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August 24, 2020
Listen to This Week's Show

Living Through the Land

Anne Strainchamps talks with Venice Williams at Alice's Garden in Milwaukee.

Shannon Henry Kleiber (TTBOOK)

In preparation for a live show (we'll get back to those eventually, I hope), the entire TTBOOK staff visited one of our guests on location, Venice Williams at Alice's Garden in Milwaukee. We walked together, and saw her rain barrels and flowers, historical markers and playful decorations. And we heard about how growing things brings her community closer. 

Williams, an ordained minister, calls it her "outdoor parish." So it was great to hear her voice again in a new show this week, "Growing Justice." This week, we talk about civil rights and racial equality in relationship to farming and food. Anne talked with Savi Horne, executive director of the Land Loss Institute in Durham, N.C. Steve reached farmer Leah Penniman, co-founder of Soul Fire Farm in New York state and author of "Farming While Black," and I had a conversation with Marcia Chatelain, Georgetown professor and historian and author of "Franchise: The Golden Arches in Black America."

In some ways, food, and land, are our most basic needs in life. But they are also fraught with some terrible history and deep sadness, especially when it comes to race. I hope this show gives you joy in hearing about how a new generation of Black farmers are taking back their land, sharing their bounty and creating a spiritual, and grounded, success. Let me know what you think, or any stories you have about food and farming, at listen@ttbook.org.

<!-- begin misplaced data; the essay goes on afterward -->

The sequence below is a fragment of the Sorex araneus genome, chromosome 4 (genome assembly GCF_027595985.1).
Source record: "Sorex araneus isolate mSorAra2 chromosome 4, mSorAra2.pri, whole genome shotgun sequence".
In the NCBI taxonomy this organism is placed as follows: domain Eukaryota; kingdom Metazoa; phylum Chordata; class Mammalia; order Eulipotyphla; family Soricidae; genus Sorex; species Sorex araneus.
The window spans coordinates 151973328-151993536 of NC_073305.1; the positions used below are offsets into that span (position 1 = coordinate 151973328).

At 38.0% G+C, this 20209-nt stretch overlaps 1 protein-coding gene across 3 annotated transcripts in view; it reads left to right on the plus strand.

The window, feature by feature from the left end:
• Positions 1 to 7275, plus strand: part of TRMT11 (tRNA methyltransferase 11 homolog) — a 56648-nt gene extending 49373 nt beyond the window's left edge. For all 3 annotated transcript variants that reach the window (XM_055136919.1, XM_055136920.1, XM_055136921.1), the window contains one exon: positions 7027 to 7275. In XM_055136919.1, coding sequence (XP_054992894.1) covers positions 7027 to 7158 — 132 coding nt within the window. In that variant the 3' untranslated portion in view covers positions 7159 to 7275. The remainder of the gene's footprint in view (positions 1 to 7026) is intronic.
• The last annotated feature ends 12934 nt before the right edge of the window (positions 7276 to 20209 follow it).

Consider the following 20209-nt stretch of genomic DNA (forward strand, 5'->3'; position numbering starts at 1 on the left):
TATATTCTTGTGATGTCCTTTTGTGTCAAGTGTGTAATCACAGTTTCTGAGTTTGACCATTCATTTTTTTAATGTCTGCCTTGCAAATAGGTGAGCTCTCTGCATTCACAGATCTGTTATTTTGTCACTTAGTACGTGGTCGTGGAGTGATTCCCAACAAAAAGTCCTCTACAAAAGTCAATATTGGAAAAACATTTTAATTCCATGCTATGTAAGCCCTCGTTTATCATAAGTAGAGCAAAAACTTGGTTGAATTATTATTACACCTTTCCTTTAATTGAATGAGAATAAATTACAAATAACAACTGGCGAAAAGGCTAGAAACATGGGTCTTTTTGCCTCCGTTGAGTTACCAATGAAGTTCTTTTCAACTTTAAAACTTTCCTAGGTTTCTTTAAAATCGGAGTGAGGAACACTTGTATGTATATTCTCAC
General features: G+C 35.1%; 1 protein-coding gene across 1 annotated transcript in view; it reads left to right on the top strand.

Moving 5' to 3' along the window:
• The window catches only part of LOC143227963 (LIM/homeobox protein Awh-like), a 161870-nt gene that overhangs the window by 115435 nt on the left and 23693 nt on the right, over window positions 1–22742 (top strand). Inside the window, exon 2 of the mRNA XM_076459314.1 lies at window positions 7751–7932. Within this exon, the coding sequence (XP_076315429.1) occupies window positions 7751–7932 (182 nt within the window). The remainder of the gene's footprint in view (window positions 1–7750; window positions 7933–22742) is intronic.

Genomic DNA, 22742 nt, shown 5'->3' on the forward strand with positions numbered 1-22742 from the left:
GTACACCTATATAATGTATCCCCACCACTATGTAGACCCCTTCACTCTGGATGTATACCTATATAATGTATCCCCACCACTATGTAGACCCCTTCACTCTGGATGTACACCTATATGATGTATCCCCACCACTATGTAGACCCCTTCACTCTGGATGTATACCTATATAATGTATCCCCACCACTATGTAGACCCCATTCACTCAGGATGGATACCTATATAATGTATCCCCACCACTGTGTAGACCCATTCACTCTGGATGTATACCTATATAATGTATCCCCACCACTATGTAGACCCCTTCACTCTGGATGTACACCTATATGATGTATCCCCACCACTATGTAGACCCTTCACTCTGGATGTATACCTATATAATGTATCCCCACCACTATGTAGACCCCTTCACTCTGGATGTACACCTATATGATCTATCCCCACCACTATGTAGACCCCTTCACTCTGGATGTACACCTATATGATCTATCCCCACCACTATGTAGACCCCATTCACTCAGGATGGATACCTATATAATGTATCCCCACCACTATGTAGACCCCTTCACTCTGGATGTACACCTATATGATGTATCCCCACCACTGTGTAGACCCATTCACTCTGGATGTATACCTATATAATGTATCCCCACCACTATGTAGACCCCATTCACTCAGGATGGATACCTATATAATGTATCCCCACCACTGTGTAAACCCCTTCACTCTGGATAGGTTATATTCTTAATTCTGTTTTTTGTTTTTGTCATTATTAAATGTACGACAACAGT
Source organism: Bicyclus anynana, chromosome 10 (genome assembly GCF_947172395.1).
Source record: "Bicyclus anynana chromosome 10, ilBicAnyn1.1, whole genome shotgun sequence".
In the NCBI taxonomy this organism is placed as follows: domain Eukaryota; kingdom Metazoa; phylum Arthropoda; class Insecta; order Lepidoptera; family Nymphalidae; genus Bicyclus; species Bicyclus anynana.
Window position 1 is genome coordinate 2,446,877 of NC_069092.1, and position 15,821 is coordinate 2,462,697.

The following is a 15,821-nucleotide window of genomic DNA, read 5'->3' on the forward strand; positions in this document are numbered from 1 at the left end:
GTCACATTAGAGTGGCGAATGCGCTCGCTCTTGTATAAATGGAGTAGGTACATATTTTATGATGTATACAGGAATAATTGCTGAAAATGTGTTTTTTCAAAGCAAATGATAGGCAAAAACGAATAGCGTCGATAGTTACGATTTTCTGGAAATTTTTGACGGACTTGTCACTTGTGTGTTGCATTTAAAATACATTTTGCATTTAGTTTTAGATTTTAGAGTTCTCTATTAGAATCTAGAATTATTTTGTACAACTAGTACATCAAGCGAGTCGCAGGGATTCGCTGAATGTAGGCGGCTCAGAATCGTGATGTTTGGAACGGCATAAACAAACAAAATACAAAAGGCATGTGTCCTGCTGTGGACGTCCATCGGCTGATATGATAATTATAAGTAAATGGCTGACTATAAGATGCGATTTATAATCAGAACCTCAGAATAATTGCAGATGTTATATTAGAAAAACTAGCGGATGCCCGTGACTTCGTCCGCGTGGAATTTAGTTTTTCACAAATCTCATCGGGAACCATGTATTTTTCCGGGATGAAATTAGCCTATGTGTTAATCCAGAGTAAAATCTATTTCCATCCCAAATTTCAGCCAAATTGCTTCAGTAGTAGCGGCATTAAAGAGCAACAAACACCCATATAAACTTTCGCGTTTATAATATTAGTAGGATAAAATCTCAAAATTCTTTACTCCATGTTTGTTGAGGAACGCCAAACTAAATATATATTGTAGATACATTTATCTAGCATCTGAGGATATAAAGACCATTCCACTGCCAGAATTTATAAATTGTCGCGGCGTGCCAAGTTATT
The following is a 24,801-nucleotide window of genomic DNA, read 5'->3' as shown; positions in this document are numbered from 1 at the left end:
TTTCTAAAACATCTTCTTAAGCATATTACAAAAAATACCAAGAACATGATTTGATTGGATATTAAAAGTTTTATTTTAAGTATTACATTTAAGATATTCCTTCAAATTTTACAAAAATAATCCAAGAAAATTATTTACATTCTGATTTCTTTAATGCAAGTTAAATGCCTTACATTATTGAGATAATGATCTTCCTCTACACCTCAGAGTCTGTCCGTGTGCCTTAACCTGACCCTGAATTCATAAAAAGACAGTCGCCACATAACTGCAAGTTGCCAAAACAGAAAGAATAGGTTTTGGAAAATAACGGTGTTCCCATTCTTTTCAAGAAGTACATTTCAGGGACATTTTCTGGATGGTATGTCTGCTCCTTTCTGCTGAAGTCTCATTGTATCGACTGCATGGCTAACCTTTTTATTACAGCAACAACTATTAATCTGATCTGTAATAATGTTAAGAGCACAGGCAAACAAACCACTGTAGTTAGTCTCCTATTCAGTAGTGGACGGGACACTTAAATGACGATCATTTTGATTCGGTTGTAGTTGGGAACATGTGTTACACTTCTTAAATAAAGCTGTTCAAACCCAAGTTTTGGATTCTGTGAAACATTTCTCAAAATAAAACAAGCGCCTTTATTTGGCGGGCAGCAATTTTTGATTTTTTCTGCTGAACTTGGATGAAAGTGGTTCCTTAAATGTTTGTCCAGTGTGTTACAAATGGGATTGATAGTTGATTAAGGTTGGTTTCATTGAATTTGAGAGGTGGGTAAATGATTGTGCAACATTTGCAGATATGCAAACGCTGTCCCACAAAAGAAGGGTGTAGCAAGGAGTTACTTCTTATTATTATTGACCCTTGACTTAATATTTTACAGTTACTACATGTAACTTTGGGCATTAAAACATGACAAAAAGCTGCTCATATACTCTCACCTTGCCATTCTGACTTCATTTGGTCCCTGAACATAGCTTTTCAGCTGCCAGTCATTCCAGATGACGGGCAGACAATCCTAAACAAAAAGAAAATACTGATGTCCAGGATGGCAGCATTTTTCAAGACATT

–Shannon 

Read more »

How Black Farmers Lost 14 Million Acres of Farmland — And How They're Taking It Back

Farmers work the fields on Soul Fire Farm as part of their workshop series. These workshops are designed to teach Black, Indigenous, and people of color specific farming and homesteading practice that they can apply on their own farmland.
Farmer Leah Penniman, co-director of Soul Fire Farm in New York state, and author of "Farming While Black," is digging deep into the soil and her African history to change the story for a new generation.
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The First Job, The Polling Place, The Community Space: How McDonald's Became 'The Closest Thing To Home' For Black Communities

mcdonalds sign
Historian Marcia Chatelain found a surprising connection between McDonald's and civil rights history when researching her book "Franchise: The Golden Arches in Black America." She writes about the intersection of race, capitalism and fast food.
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The Power in Naming an Illness

Lithium
Poet Shira Erlichman say overcoming the shame of your diagnosis goes a long way toward treating it. Naming the illness — even naming the meds used to treat it — can make all the difference.
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Do 10 Burpees And Call Me In The Morning

exercise
Exercise is good for you. And while that might seem pretty obvious, Dr. Claudia Reardon says that it goes deeper than that — specific exercises can actually act as effective treatments for specific mental illnesses.
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